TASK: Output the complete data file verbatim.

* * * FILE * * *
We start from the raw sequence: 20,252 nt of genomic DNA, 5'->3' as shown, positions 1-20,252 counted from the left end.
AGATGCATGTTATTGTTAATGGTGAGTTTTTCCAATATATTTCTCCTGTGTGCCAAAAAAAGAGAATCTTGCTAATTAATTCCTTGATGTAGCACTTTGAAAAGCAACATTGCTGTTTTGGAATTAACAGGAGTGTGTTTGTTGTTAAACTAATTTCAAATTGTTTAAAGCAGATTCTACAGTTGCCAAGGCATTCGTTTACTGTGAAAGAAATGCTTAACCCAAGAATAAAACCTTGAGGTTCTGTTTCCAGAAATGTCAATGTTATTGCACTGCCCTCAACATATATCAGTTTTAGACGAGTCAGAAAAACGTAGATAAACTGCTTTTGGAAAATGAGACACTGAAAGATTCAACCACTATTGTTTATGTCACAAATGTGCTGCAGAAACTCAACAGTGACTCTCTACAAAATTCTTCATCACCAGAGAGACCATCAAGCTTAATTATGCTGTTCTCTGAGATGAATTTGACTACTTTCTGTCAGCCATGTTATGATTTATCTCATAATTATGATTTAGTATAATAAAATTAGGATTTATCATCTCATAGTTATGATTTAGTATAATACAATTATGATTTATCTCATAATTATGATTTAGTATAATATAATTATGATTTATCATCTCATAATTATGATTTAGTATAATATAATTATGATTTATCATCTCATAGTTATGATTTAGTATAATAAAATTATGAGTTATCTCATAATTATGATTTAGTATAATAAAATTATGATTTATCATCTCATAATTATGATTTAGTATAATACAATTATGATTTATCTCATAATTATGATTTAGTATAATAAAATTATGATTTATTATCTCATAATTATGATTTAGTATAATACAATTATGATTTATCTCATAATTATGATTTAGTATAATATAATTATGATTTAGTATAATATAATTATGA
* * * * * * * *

We start from the raw sequence: 20,252 nt of genomic DNA, 5'->3' as shown, positions 1-20,252 counted from the left end.
AGATGCATGTTATTGTTAATGGTGAGTTTTTCCAATATATTTCTCCTGTGTGCCAAAAAAAGAGAATCTTGCTAATTAATTCCTTGATGTAGCACTTTGAAAAGCAACATTGCTGTTTTGGAATTAACAGGAGTGTGTTTGTTGTTAAACTAATTTCAAATTGTTTAAAGCAGATTCTACAGTTGCCAAGGCATTCGTTTACTGTGAAAGAAATGCTTAACCCAAGAATAAAACCTTGAGGTTCTGTTTCCAGAAATGTCAATGTTATTGCACTGCCCTCAACATATATCAGTTTTAGACGAGTCAGAAAAACGTAGATAAACTGCTTTTGGAAAATGAGACACTGAAAGATTCAACCACTATTGTTTATGTCACAAATGTGCTGCAGAAACTCAACAGTGACTCTCTACAAAATTCTTCATCACCAGAGAGACCATCAAGCTTAATTATGCTGTTCTCTGAGATGAATTTGACTACTTTCTGTCAGCCATGTTATGATTTATCTCATAATTATGATTTAGTATAATAAAATTAGGATTTATCATCTCATAGTTATGATTTAGTATAATACAATTATGATTTATCTCATAATTATGATTTAGTATAATATAATTATGATTTATCATCTCATAATTATGATTTAGTATAATATAATTATGATTTATCATCTCATAGTTATGATTTAGTATAATAAAATTATGAGTTATCTCATAATTATGATTTAGTATAATAAAATTATGATTTATCATCTCATAATTATGATTTAGTATAATACAATTATGATTTATCTCATAATTATGATTTAGTATAATAAAATTATGATTTATTATCTCATAATTATGATTTAGTATAATACAATTATGATTTATCTCATAATTATGATTTAGTATAATATAATTATGATTTAGTATAATATAATTATGA